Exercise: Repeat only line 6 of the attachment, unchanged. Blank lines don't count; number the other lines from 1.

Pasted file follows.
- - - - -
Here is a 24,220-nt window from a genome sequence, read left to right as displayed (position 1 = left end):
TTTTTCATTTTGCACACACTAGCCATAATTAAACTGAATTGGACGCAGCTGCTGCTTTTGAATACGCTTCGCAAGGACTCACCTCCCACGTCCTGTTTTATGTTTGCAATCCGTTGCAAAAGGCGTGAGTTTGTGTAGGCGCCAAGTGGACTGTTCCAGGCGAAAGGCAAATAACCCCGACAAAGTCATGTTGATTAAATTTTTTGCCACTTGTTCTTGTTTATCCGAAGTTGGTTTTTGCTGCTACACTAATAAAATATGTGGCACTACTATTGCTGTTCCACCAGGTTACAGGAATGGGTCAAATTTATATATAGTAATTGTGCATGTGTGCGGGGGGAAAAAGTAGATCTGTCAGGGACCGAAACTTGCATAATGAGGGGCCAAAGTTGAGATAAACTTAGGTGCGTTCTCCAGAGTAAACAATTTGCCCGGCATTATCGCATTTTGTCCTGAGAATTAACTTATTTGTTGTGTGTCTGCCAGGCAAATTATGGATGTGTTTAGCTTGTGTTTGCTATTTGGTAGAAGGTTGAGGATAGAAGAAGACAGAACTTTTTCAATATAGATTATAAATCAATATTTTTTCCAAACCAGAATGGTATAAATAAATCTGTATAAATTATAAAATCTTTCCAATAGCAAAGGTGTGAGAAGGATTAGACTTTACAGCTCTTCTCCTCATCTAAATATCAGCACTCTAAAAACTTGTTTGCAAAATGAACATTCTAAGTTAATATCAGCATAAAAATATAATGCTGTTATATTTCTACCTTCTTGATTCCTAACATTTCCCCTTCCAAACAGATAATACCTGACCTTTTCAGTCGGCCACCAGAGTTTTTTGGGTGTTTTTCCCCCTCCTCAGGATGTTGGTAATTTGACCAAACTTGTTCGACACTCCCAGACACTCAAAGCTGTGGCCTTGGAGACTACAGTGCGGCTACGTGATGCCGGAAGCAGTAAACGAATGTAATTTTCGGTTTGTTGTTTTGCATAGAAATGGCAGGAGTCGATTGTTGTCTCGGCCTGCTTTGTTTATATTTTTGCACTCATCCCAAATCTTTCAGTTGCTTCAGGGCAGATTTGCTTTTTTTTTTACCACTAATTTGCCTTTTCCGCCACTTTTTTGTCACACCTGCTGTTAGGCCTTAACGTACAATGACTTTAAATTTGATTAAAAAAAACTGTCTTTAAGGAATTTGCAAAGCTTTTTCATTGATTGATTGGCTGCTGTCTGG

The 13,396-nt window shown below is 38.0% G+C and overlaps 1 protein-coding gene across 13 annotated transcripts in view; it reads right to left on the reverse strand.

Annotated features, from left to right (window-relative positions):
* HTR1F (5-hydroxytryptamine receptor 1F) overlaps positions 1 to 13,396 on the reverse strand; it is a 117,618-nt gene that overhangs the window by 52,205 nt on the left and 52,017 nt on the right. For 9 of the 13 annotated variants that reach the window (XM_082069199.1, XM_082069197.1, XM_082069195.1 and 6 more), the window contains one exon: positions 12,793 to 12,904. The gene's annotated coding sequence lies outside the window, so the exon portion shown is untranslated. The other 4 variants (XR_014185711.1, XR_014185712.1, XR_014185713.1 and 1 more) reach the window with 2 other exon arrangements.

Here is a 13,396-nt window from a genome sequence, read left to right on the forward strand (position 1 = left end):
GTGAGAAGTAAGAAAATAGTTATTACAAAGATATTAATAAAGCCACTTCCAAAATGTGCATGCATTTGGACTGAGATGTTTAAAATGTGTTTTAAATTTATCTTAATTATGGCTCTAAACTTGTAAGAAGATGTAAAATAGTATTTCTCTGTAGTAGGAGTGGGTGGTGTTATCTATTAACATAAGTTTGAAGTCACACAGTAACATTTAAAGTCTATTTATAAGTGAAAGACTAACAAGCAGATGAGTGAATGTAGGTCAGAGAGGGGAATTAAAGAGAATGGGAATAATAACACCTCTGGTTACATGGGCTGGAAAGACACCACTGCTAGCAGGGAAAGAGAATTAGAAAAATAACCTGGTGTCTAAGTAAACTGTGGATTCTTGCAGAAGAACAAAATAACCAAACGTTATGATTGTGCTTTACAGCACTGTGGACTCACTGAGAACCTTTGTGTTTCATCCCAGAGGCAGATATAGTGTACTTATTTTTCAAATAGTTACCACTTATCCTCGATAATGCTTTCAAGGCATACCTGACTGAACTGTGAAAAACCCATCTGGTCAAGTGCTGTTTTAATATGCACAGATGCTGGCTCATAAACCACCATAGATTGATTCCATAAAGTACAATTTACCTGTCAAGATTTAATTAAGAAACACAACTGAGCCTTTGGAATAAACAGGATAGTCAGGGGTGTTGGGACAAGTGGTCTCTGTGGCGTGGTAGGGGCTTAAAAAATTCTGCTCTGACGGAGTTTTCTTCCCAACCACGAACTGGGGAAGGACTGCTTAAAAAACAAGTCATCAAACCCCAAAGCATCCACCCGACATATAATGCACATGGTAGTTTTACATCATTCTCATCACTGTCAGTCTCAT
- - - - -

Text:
Here is a 13,396-nt window from a genome sequence, read left to right on the forward strand (position 1 = left end):